Government asks LRC to consult with unions on public sector cuts
Howlin asks commission to see if there is a basis for an agreement
SIPTU President Jack O Connor said savings can be made by increased tax on wealthy and through savings from the promissory notes deal. Photograph: Cyril Byrne
The Government is seeking to open a second round of talks with unions despite warning the public sector unions that it would enforce pay cuts.
It has asked the Labour Relations Commission to consult with trade unions to see if there is a basis for a deal on making planned savings on public service pay.
Minister for Public Expenditure and Reform Brendan Howlin said the commission had been asked to report back as soon as possible.
He has asked Kieran Mulvey, chief executive of the Labour Relations Commission, to contact union leaders to see if they are willing to reopen negotiations on cost-cutting.
Among the unions to vote against the first deal - despite Mr Howlin’s threat of unilateral pay cuts and reforms - were Siptu, the Irish National Teachers’ Organisation (INTO), the Association of Secondary Teachers’ of Ireland (Asti), the Teachers’ Union of Ireland (TUI), the Irish Nurses’ and Midwives’ Organisation (INMO) and the Civil and Public Services Union (CPSU).
A decision was taken at cabinet to try and start a second round of negotiations on the pay deal.
“The Government further agreed to request the CEO of the Labour Relations Commission to make contact with the parties in the coming days to establish whether or not there is a basis for a negotiated agreement to meet these budgetary targets,” the Department of Public Expenditure and Reform said in a statement.
In response the No2CrokePark2 campaign group called on union leaders not to take up the offer of talks.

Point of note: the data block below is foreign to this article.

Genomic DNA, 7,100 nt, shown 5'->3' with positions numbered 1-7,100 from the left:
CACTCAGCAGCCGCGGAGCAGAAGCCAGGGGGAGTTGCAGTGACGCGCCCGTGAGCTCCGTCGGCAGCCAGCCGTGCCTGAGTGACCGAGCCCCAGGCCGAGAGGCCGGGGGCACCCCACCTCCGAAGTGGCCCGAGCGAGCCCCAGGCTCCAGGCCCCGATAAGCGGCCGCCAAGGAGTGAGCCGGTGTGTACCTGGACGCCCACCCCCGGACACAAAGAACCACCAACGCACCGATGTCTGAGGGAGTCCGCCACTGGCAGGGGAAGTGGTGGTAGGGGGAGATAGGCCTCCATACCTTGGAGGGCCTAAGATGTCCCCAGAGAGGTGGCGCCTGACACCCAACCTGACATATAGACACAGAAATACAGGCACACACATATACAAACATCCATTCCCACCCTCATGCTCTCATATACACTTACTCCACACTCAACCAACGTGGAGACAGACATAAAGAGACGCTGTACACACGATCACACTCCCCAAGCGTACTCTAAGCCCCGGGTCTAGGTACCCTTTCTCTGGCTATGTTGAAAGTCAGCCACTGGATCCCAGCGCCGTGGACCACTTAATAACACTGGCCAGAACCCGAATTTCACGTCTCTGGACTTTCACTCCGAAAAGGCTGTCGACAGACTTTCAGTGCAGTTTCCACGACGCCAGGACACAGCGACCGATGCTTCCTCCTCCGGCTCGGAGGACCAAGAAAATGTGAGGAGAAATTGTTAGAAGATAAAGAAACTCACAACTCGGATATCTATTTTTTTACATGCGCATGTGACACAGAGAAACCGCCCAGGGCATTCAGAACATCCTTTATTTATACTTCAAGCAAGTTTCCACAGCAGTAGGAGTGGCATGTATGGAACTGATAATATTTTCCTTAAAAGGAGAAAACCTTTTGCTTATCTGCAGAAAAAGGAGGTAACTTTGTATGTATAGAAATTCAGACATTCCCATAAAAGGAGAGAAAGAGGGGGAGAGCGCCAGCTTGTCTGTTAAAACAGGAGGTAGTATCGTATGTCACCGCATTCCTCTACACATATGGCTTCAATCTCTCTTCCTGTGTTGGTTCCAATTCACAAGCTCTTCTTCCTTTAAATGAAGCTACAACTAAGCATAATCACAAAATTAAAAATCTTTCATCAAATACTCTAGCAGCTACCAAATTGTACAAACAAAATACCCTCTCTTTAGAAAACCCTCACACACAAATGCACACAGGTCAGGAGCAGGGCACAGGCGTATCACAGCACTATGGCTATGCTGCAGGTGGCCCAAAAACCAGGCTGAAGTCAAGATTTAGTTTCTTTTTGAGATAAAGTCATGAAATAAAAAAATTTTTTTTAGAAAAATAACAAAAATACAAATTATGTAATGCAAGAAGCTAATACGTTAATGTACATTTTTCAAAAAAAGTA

Spokesperson Eddie Conlon said: “Entering talks would be a betrayal of all those who voted no and said very clearly that they have had enough of austerity and cuts. ”
Last week, the INTO said it would ballot its members for strike action in case the Government pushed through with the threats to make unilateral cuts to pay and changes to working regimes following the rejection of Croke Park II.
The Government has also reaffirmed its requirement for €300 million of pay and pension bill savings in 2013 and €1 billion by 2015.
Earlier, Siptu proposed a higher rate of tax on those earning over €100,000 as part of an alternative approach to achieving the savings contained within Croke Park II.
Siptu president Jack O’Connor said the Government could also choose to factor in savings from the promissory notes agreement to alleviate the level of cuts required in 2014.
Mr O’Connor outlined his ideas in the latest edition of the Liberty newspaper, which is produced for the union’s 62,000 members.
Speaking to RTÉ’s Morning Ireland Mr O’Connor said there were a num ber of alternative methods to finding savings following the rejection of Croke Park II was rejected by unions.
He said there was a common belief, especially among public sector workers, that lower-paid workers had been forced to bare the lion’s share of the debt burden, while higher-income workers had not been hit as hard.
Mr O’Connor said he did not believe a new tax on incomes above €100,000 posed a risk to international businesses in Ireland.
Chambers Ireland deputy chief executive Seán Murphy said unions must be more realistic about the financial realities that Ireland currently faces.
“The simple fact is that we are arguing over money the country doesn’t have. We are still borrowing over €1 billion a month and the savings from the promissory notes deal have no bearing on this,” he said.
“Increasing taxes will not stimulate the economy but rather further damage consumer confidence which remains one of the biggest problems facing this country.
“Government and unions must work together to deliver a sustainable cost base that assures front line services and the jobs and positions of all public servants.”
General secretary of the Civil, Public and Services Union Eoin Ronayne said now is not the time to knock any ideas.
“We have a conference this week and will certainly discuss Jack’s recommendations. It’s a welcome development,” he said.
Croke Park II aimed to cut the public service pay bill by €300 million this and would have involved sliding pay cuts for those earning above €65,000 a year, with working hours increasing across the public service.
Overtime rates would have been cut and linked to an employee’s wage.